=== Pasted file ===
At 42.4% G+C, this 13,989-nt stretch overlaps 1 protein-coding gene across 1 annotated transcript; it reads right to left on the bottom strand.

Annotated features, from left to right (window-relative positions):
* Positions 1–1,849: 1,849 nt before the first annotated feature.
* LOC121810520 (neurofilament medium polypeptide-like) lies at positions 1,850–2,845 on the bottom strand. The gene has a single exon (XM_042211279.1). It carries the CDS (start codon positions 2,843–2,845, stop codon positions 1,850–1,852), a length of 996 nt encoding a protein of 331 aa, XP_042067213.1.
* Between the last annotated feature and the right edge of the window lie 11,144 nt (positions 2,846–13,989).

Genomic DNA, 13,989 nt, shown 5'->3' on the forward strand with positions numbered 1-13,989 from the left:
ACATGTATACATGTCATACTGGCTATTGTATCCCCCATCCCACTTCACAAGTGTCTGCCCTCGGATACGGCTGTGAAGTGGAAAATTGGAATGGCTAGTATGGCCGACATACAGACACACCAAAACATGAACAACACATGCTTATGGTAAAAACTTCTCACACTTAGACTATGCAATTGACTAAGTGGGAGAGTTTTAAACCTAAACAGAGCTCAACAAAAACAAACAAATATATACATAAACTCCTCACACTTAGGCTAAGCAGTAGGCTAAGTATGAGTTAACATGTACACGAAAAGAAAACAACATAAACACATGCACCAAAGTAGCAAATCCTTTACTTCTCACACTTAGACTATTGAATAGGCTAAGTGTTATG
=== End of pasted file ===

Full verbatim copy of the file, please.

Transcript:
At 42.4% G+C, this 13,989-nt stretch overlaps 1 protein-coding gene across 1 annotated transcript; it reads right to left on the bottom strand.

Annotated features, from left to right (window-relative positions):
* Positions 1–1,849: 1,849 nt before the first annotated feature.
* LOC121810520 (neurofilament medium polypeptide-like) lies at positions 1,850–2,845 on the bottom strand. The gene has a single exon (XM_042211279.1). It carries the CDS (start codon positions 2,843–2,845, stop codon positions 1,850–1,852), a length of 996 nt encoding a protein of 331 aa, XP_042067213.1.
* Between the last annotated feature and the right edge of the window lie 11,144 nt (positions 2,846–13,989).

Genomic DNA, 13,989 nt, shown 5'->3' on the forward strand with positions numbered 1-13,989 from the left:
ACATGTATACATGTCATACTGGCTATTGTATCCCCCATCCCACTTCACAAGTGTCTGCCCTCGGATACGGCTGTGAAGTGGAAAATTGGAATGGCTAGTATGGCCGACATACAGACACACCAAAACATGAACAACACATGCTTATGGTAAAAACTTCTCACACTTAGACTATGCAATTGACTAAGTGGGAGAGTTTTAAACCTAAACAGAGCTCAACAAAAACAAACAAATATATACATAAACTCCTCACACTTAGGCTAAGCAGTAGGCTAAGTATGAGTTAACATGTACACGAAAAGAAAACAACATAAACACATGCACCAAAGTAGCAAATCCTTTACTTCTCACACTTAGACTATTGAATAGGCTAAGTGTTATG